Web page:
Let's give Vernita some love, even if she doesn't need it. Unsympathetic view to a tragedy.
Oh, sure, there are the commissioned killings and bloodshed and what have you, but it's all strictly business. After all, employment options were--are-- rather limited for impoverished orphans from the proverbial ghetto, especially those of the female persuasion, whose other sole option for survival involves far less clothing and far more favors than Vernita feels comfortable with.
So, really, this whole DVA-Copperhead deal with Bill is essentially a career choice. A consolidation of disparate interests, if you will. When Vernita kills, it's with a sort of brute efficiency. It's got none of O-Ren's studied pageantry, none of Budd's almost-droll cruelty, none of Elle's gleeful sadism, and certainly none of Beatrix's preternatural grace.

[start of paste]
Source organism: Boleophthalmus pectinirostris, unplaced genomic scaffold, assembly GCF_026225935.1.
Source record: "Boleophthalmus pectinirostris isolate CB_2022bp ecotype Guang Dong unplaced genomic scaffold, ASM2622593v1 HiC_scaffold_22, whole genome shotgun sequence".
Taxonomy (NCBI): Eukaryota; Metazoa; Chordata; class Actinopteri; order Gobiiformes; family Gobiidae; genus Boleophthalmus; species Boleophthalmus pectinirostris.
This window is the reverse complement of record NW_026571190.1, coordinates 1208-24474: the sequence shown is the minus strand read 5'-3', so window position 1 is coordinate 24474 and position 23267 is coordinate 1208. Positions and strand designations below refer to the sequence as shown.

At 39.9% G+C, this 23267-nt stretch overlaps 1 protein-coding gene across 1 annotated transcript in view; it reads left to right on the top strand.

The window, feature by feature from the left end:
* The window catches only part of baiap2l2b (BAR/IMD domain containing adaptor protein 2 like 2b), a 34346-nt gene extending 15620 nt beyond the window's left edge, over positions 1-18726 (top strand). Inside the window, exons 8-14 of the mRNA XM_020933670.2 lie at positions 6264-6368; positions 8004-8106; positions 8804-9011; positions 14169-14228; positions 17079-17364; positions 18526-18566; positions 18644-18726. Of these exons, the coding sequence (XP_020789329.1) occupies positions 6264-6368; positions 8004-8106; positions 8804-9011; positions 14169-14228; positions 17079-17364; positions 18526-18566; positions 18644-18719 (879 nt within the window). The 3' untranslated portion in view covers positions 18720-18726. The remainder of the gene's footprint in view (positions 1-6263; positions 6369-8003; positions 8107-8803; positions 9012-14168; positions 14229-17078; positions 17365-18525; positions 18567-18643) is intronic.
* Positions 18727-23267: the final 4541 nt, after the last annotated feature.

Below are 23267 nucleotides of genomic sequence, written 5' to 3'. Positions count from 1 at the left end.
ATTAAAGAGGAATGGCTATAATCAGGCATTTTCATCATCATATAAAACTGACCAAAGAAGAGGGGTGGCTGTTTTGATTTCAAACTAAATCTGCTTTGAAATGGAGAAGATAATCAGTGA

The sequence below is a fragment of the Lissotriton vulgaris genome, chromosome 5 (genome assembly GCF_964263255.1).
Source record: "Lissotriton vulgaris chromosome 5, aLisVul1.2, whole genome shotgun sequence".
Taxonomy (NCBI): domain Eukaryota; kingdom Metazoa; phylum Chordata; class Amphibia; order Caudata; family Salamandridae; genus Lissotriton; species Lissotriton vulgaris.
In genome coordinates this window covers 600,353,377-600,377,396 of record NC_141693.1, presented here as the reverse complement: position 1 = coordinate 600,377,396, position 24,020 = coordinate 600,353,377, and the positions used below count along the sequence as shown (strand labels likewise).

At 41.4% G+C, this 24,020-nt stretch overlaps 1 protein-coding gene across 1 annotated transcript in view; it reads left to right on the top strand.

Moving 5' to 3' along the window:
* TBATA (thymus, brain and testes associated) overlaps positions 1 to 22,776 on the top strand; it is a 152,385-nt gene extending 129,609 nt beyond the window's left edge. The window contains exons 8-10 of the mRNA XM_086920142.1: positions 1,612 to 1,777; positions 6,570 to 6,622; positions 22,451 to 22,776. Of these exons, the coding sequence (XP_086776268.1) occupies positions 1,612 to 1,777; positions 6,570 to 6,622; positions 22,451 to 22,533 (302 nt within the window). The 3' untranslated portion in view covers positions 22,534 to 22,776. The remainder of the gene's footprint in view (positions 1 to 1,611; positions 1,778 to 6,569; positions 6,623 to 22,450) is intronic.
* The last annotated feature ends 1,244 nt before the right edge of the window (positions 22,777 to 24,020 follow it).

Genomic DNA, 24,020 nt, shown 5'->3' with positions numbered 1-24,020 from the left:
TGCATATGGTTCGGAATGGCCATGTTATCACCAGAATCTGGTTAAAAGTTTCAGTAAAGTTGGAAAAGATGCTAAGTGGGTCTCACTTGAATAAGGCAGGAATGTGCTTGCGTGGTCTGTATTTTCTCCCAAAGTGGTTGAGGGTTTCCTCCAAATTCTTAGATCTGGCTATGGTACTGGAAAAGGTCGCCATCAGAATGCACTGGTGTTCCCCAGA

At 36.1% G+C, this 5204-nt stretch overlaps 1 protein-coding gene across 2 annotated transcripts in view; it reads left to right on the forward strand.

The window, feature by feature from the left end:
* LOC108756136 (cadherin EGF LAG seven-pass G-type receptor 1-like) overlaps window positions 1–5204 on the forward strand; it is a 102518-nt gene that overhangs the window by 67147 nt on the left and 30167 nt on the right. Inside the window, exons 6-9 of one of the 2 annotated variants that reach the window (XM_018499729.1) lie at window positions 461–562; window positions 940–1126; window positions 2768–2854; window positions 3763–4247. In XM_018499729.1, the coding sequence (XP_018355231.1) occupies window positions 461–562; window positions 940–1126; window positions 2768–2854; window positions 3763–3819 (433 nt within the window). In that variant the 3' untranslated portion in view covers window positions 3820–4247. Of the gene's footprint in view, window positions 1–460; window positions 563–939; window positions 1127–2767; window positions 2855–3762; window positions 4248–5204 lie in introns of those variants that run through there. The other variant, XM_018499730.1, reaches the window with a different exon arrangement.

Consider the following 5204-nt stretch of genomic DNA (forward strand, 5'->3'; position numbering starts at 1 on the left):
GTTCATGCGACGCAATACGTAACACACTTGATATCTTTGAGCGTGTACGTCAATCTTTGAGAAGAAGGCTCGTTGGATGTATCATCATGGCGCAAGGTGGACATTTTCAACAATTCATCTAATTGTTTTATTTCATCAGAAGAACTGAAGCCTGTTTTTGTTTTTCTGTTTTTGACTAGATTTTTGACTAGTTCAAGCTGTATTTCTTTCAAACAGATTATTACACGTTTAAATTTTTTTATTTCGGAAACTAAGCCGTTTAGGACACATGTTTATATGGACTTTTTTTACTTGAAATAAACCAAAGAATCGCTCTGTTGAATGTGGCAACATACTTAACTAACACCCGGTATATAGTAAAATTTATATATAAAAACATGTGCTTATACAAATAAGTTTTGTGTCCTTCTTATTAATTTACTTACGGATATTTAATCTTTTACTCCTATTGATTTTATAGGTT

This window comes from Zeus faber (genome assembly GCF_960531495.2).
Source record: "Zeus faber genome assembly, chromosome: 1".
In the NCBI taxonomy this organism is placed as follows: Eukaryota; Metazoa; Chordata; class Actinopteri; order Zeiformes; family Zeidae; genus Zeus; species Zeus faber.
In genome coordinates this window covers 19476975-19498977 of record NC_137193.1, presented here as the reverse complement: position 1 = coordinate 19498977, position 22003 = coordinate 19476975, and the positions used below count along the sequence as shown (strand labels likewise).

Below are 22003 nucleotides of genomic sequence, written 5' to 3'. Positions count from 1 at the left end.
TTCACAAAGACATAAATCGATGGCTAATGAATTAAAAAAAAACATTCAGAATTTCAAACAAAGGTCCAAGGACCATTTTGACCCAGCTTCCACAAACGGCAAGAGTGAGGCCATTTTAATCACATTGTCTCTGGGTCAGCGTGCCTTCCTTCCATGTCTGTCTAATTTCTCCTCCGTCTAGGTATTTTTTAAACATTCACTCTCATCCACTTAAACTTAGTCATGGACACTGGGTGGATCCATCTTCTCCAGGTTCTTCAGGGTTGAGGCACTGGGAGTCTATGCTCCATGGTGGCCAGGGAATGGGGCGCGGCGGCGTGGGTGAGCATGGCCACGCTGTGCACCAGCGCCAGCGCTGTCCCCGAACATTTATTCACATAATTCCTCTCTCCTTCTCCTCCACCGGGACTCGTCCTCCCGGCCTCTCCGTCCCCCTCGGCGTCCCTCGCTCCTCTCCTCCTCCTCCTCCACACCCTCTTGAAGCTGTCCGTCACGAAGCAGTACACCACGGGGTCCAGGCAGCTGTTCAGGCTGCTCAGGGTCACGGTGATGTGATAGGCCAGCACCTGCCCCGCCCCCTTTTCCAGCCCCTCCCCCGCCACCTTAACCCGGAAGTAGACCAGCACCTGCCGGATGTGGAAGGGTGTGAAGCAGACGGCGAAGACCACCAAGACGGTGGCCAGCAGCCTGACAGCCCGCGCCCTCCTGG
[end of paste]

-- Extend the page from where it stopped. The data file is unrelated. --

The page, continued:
Vernita goes along with El Paso, even though she thinks--knows-- that it's highly fucked up, because Bill says so without saying so and boss wins out over employee every time. Even if it's the star employee.
So Vernita drives down to this dusty little town on a hot August afternoon and lodges four bullets into Beatrix's body (not to mention some thirty-odd slugs into the rest of the congregation), and that's that. Only, it's not really that, because five days after El Paso, one day after Bill phones her saying (like so) that the Black Mamba has somehow kept her tenuous grasp onto this mortal coil, Vernita starts having nightmares for the first time in a long time. Wild, aching, sweat-inducing phantasms leading her to a simple reality:
Vernita is good.
Beatrix is beyond good.
And practical or no, Vernita will die.